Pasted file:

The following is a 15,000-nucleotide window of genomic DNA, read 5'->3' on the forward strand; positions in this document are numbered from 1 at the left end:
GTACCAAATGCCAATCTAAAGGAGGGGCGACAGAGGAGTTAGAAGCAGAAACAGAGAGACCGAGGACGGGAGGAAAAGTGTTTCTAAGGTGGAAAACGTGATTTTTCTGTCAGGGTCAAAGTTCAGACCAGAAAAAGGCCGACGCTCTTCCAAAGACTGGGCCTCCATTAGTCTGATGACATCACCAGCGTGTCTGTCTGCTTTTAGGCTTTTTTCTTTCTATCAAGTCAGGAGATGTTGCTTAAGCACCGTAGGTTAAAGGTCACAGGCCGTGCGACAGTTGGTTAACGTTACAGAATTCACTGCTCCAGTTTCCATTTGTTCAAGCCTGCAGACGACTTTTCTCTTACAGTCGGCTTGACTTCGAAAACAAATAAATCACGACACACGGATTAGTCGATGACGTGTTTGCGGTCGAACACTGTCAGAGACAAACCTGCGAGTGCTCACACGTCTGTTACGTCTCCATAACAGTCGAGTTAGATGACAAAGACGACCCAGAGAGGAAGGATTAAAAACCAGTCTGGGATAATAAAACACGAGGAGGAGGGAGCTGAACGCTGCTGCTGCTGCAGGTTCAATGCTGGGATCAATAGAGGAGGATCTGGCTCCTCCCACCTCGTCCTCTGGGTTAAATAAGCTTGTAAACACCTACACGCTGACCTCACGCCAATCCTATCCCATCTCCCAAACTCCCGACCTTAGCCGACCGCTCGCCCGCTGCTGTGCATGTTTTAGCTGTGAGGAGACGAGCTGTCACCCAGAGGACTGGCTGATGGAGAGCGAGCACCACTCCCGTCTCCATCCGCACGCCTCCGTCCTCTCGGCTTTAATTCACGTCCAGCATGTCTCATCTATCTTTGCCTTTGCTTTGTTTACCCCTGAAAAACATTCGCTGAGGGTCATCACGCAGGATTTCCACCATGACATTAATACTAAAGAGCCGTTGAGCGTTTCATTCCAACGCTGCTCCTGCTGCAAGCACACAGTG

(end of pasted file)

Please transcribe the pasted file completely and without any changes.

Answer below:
The following is a 15,000-nucleotide window of genomic DNA, read 5'->3' on the forward strand; positions in this document are numbered from 1 at the left end:
GTACCAAATGCCAATCTAAAGGAGGGGCGACAGAGGAGTTAGAAGCAGAAACAGAGAGACCGAGGACGGGAGGAAAAGTGTTTCTAAGGTGGAAAACGTGATTTTTCTGTCAGGGTCAAAGTTCAGACCAGAAAAAGGCCGACGCTCTTCCAAAGACTGGGCCTCCATTAGTCTGATGACATCACCAGCGTGTCTGTCTGCTTTTAGGCTTTTTTCTTTCTATCAAGTCAGGAGATGTTGCTTAAGCACCGTAGGTTAAAGGTCACAGGCCGTGCGACAGTTGGTTAACGTTACAGAATTCACTGCTCCAGTTTCCATTTGTTCAAGCCTGCAGACGACTTTTCTCTTACAGTCGGCTTGACTTCGAAAACAAATAAATCACGACACACGGATTAGTCGATGACGTGTTTGCGGTCGAACACTGTCAGAGACAAACCTGCGAGTGCTCACACGTCTGTTACGTCTCCATAACAGTCGAGTTAGATGACAAAGACGACCCAGAGAGGAAGGATTAAAAACCAGTCTGGGATAATAAAACACGAGGAGGAGGGAGCTGAACGCTGCTGCTGCTGCAGGTTCAATGCTGGGATCAATAGAGGAGGATCTGGCTCCTCCCACCTCGTCCTCTGGGTTAAATAAGCTTGTAAACACCTACACGCTGACCTCACGCCAATCCTATCCCATCTCCCAAACTCCCGACCTTAGCCGACCGCTCGCCCGCTGCTGTGCATGTTTTAGCTGTGAGGAGACGAGCTGTCACCCAGAGGACTGGCTGATGGAGAGCGAGCACCACTCCCGTCTCCATCCGCACGCCTCCGTCCTCTCGGCTTTAATTCACGTCCAGCATGTCTCATCTATCTTTGCCTTTGCTTTGTTTACCCCTGAAAAACATTCGCTGAGGGTCATCACGCAGGATTTCCACCATGACATTAATACTAAAGAGCCGTTGAGCGTTTCATTCCAACGCTGCTCCTGCTGCAAGCACACAGTG